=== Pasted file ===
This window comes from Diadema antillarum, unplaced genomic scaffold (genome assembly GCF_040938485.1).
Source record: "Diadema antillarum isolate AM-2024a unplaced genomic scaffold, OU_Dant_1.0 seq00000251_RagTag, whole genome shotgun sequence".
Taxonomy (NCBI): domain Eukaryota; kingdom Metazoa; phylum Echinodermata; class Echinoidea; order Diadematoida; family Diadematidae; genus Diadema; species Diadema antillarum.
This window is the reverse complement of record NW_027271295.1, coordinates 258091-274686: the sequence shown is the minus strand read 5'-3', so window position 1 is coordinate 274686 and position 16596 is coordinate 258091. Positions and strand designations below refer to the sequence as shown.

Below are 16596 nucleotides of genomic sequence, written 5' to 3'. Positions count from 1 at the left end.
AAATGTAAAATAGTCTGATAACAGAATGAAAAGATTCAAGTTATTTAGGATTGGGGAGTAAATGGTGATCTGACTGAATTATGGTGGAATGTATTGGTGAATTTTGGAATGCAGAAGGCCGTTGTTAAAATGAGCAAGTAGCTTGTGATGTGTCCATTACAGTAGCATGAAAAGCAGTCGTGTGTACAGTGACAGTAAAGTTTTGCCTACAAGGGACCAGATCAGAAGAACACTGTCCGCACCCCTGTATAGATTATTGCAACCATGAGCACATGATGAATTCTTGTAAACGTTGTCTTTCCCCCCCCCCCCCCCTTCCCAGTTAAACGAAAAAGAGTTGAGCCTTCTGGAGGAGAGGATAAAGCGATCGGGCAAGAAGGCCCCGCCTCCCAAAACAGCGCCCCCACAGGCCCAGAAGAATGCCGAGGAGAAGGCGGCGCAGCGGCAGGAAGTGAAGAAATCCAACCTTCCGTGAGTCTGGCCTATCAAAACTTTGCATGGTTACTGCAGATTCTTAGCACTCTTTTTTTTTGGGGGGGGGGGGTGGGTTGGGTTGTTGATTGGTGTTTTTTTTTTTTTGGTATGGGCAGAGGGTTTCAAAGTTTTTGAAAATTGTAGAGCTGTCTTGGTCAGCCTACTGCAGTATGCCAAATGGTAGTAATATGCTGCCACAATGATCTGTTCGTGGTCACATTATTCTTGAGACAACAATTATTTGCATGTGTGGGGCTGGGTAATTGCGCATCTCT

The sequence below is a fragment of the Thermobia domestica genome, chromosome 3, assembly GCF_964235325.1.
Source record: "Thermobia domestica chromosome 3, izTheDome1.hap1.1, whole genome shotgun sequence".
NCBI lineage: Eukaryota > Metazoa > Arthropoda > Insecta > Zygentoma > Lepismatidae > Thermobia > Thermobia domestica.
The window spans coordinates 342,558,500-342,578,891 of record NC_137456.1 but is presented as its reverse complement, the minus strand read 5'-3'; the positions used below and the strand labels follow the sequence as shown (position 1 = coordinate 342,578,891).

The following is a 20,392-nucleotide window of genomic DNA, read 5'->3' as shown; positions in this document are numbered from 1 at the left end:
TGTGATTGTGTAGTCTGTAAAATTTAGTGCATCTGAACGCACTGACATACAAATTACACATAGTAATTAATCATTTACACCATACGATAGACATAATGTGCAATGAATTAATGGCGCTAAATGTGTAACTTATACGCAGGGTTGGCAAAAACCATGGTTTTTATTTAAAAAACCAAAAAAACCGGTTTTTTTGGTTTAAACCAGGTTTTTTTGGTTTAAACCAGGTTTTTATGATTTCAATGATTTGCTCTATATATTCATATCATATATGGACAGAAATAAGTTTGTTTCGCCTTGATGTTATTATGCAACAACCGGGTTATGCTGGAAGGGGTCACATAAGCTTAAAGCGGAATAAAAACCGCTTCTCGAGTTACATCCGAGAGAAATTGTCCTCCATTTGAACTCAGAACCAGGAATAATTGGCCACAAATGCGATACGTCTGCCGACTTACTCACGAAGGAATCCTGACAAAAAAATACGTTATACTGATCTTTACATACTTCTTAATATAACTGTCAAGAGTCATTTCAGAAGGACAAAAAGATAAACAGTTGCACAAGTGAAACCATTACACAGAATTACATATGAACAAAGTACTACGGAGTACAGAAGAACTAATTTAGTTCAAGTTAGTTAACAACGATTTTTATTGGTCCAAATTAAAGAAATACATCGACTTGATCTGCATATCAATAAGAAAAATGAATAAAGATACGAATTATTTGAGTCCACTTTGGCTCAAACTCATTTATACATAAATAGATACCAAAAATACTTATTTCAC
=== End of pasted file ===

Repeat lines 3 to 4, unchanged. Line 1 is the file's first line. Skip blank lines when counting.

Taxonomy (NCBI): domain Eukaryota; kingdom Metazoa; phylum Echinodermata; class Echinoidea; order Diadematoida; family Diadematidae; genus Diadema; species Diadema antillarum.
This window is the reverse complement of record NW_027271295.1, coordinates 258091-274686: the sequence shown is the minus strand read 5'-3', so window position 1 is coordinate 274686 and position 16596 is coordinate 258091. Positions and strand designations below refer to the sequence as shown.